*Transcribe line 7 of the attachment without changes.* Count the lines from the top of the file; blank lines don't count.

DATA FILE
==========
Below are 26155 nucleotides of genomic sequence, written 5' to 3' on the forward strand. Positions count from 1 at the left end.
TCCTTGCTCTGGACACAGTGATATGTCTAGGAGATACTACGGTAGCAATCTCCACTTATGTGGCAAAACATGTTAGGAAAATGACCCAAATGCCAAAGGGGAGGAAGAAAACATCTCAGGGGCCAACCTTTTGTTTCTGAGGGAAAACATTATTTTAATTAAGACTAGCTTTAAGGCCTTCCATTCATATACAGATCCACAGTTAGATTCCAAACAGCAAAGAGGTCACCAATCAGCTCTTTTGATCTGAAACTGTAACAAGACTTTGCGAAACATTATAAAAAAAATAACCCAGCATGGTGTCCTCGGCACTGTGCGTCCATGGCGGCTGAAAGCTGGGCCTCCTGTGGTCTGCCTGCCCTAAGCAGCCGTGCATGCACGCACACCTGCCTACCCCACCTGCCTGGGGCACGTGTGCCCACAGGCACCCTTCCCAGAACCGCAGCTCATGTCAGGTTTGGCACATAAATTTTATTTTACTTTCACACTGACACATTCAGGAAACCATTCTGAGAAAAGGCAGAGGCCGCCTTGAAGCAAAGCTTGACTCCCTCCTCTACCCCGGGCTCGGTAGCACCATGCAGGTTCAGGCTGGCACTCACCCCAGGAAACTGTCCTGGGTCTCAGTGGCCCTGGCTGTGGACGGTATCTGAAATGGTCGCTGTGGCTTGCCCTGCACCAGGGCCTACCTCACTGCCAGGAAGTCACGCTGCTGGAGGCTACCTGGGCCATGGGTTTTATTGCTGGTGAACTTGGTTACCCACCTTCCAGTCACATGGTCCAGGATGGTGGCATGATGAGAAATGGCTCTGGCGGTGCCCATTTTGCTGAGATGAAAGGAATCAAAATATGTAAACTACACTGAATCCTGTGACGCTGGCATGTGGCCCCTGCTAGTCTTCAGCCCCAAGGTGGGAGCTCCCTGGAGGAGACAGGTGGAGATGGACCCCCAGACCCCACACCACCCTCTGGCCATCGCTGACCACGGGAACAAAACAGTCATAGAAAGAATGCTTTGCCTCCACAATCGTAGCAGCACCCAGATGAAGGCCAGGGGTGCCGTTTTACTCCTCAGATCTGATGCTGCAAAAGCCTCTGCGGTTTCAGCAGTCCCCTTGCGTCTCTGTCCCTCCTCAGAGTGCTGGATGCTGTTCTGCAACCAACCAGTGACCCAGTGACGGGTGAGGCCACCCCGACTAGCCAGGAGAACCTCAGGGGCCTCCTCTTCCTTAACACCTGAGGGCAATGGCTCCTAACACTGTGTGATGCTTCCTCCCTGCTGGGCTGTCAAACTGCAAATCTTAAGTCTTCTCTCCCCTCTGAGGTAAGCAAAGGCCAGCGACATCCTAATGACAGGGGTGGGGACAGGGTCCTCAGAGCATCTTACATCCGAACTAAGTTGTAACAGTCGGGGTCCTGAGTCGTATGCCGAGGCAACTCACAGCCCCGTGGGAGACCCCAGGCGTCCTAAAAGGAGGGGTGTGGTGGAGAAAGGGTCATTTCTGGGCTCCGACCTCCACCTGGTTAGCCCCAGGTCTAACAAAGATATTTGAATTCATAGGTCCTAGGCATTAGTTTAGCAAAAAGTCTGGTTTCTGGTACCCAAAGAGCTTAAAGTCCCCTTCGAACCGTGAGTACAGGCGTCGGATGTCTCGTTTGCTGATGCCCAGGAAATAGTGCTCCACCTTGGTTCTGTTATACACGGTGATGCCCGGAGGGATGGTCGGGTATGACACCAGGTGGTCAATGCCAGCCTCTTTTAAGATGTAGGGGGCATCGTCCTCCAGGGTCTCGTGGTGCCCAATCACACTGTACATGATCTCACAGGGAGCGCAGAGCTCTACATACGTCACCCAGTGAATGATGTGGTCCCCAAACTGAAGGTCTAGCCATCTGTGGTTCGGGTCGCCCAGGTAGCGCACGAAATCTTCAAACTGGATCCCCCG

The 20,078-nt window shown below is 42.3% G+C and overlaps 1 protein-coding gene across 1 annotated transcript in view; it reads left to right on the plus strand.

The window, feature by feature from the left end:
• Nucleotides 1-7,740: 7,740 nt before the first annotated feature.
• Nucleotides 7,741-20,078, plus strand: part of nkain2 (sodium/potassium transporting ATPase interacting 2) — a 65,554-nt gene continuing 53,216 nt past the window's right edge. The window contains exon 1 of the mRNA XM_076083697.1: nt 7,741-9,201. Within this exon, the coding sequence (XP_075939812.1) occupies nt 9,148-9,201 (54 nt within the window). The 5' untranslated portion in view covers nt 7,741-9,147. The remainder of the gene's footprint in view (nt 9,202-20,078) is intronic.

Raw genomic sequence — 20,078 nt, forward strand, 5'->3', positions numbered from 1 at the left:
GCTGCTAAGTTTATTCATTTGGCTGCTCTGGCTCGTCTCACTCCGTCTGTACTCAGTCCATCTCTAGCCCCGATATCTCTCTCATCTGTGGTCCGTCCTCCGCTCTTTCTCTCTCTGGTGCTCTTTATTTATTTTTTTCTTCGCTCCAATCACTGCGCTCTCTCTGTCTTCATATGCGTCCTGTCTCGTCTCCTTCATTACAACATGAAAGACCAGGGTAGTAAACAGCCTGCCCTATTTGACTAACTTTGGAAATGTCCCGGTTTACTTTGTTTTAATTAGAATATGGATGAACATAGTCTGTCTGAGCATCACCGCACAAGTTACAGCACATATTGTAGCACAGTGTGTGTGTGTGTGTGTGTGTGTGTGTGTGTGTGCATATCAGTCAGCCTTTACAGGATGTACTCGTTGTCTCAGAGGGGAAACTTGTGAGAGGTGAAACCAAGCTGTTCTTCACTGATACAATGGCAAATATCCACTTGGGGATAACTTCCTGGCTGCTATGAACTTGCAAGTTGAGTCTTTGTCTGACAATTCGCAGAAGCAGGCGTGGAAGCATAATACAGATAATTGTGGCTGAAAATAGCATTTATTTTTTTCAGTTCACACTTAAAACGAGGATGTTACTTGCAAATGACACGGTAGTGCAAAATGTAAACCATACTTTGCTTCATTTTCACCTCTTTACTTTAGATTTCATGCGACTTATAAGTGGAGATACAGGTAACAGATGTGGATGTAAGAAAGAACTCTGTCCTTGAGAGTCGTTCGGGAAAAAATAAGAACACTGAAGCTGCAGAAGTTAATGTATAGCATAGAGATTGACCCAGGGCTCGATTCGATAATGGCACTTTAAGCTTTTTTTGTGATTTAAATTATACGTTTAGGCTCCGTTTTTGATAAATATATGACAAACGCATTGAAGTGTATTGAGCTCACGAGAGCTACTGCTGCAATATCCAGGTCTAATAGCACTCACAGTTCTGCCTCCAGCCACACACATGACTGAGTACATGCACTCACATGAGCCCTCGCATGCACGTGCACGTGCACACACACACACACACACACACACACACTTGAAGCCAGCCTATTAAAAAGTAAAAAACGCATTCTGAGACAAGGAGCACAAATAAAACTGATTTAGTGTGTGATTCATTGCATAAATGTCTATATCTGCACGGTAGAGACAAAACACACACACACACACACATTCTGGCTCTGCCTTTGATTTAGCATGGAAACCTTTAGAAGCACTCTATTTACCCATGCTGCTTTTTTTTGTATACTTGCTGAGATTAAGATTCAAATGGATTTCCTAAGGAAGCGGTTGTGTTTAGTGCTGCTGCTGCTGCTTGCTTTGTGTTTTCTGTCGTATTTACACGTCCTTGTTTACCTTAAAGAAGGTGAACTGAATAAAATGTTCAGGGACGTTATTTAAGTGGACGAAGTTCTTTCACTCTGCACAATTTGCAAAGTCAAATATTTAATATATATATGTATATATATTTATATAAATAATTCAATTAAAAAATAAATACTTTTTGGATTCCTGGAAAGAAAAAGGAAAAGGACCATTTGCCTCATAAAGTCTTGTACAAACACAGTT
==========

Raw genomic sequence — 20,078 nt, forward strand, 5'->3', positions numbered from 1 at the left: